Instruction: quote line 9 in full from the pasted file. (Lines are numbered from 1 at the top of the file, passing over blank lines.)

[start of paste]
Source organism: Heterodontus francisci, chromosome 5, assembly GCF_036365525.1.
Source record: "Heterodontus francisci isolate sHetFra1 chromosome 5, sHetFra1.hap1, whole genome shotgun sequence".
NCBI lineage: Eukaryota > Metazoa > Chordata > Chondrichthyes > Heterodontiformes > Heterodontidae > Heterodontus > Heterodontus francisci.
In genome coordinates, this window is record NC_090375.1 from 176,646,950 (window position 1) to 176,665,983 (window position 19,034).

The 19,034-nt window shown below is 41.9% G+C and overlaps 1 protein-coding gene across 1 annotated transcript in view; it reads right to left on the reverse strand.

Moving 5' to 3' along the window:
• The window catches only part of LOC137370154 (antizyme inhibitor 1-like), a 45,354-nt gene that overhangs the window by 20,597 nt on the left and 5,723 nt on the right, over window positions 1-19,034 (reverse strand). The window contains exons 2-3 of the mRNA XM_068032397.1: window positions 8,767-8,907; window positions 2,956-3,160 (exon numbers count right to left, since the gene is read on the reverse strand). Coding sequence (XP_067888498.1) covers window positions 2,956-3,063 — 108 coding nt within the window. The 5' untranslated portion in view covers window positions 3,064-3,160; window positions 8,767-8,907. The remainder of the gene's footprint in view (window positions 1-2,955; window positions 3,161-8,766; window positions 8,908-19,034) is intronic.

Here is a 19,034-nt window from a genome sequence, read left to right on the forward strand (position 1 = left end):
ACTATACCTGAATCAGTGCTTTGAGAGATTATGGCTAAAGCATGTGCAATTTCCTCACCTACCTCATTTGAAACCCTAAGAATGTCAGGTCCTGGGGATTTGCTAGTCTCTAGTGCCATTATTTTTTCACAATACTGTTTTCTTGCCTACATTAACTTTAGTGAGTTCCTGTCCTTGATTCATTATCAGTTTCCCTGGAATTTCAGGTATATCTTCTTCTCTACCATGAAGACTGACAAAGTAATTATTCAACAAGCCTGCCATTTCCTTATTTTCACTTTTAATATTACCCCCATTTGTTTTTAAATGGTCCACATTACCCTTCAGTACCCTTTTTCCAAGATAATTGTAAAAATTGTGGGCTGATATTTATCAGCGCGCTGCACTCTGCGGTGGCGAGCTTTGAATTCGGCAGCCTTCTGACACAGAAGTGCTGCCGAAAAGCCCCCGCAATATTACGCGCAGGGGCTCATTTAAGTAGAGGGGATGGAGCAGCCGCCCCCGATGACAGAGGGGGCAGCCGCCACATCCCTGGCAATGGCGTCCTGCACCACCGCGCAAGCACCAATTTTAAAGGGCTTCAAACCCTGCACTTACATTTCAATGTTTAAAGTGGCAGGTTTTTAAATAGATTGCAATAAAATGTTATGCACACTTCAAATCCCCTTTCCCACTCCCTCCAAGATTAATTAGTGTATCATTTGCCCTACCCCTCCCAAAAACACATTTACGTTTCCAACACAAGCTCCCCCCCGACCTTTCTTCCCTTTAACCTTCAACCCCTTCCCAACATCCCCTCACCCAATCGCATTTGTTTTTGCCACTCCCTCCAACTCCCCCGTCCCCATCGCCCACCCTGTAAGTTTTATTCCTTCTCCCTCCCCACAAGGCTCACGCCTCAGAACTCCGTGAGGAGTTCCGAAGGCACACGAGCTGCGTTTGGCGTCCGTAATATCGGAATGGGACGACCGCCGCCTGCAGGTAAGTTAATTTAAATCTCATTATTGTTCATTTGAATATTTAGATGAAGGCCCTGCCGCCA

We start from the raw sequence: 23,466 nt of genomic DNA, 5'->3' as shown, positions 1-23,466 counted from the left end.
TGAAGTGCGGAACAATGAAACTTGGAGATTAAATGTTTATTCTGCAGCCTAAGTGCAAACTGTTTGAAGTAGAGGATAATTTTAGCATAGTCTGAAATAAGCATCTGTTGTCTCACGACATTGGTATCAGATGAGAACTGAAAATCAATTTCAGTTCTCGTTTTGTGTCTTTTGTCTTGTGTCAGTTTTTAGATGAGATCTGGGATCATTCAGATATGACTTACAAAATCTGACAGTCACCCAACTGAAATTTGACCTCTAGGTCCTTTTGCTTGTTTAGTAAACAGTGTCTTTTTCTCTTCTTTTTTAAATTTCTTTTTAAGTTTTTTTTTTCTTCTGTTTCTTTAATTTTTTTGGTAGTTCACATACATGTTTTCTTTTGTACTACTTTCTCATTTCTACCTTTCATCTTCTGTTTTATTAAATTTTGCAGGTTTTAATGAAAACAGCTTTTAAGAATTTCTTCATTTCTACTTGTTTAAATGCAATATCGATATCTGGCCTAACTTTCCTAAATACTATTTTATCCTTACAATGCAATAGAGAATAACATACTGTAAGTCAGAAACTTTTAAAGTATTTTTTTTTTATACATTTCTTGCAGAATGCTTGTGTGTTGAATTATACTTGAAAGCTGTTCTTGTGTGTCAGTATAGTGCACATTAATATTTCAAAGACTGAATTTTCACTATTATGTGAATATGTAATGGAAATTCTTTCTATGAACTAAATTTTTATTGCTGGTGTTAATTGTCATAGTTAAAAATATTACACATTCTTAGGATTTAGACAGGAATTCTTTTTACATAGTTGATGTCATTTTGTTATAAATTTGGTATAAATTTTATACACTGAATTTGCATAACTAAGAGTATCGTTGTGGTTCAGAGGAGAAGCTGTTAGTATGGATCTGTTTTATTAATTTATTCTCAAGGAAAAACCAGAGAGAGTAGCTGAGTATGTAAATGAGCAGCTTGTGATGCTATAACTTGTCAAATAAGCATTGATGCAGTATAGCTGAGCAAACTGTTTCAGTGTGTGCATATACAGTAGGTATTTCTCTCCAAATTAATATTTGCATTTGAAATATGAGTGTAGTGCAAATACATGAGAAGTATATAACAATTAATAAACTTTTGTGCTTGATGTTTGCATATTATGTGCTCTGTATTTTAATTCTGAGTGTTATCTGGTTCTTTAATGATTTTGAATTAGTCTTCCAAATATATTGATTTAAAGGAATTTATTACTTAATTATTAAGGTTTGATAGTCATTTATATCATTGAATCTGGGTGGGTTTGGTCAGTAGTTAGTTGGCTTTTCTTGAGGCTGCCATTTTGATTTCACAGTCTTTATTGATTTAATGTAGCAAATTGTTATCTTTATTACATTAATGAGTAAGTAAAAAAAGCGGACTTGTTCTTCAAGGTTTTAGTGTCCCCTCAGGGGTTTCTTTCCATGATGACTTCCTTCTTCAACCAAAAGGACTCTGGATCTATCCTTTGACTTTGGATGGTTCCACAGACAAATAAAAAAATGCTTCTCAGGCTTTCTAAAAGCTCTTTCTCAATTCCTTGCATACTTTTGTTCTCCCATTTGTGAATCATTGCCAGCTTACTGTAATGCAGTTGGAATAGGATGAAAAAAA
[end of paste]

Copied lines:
ACTATACCTGAATCAGTGCTTTGAGAGATTATGGCTAAAGCATGTGCAATTTCCTCACCTACCTCATTTGAAACCCTAAGAATGTCAGGTCCTGGGGATTTGCTAGTCTCTAGTGCCATTATTTTTTCACAATACTGTTTTCTTGCCTACATTAACTTTAGTGAGTTCCTGTCCTTGATTCATTATCAGTTTCCCTGGAATTTCAGGTATATCTTCTTCTCTACCATGAAGACTGACAAAGTAATTATTCAACAAGCCTGCCATTTCCTTATTTTCACTTTTAATATTACCCCCATTTGTTTTTAAATGGTCCACATTACCCTTCAGTACCCTTTTTCCAAGATAATTGTAAAAATTGTGGGCTGATATTTATCAGCGCGCTGCACTCTGCGGTGGCGAGCTTTGAATTCGGCAGCCTTCTGACACAGAAGTGCTGCCGAAAAGCCCCCGCAATATTACGCGCAGGGGCTCATTTAAGTAGAGGGGATGGAGCAGCCGCCCCCGATGACAGAGGGGGCAGCCGCCACATCCCTGGCAATGGCGTCCTGCACCACCGCGCAAGCACCAATTTTAAAGGGCTTCAAACCCTGCACTTACATTTCAATGTTTAAAGTGGCAGGTTTTTAAATAGATTGCAATAAAATGTTATGCACACTTCAAATCCCCTTTCCCACTCCCTCCAAGATTAATTAGTGTATCATTTGCCCTACCCCTCCCAAAAACACATTTACGTTTCCAACACAAGCTCCCCCCCGACCTTTCTTCCCTTTAACCTTCAACCCCTTCCCAACATCCCCTCACCCAATCGCATTTGTTTTTGCCACTCCCTCCAACTCCCCCGTCCCCATCGCCCACCCTGTAAGTTTTATTCCTTCTCCCTCCCCACAAGGCTCACGCCTCAGAACTCCGTGAGGAGTTCCGAAGGCACACGAGCTGCGTTTGGCGTCCGTAATATCGGAATGGGACGACCGCCGCCTGCAGGTAAGTTAATTTAAATCTCATTATTGTTCATTTGAATATTTAGATGAAGGCCCTGCCGCCA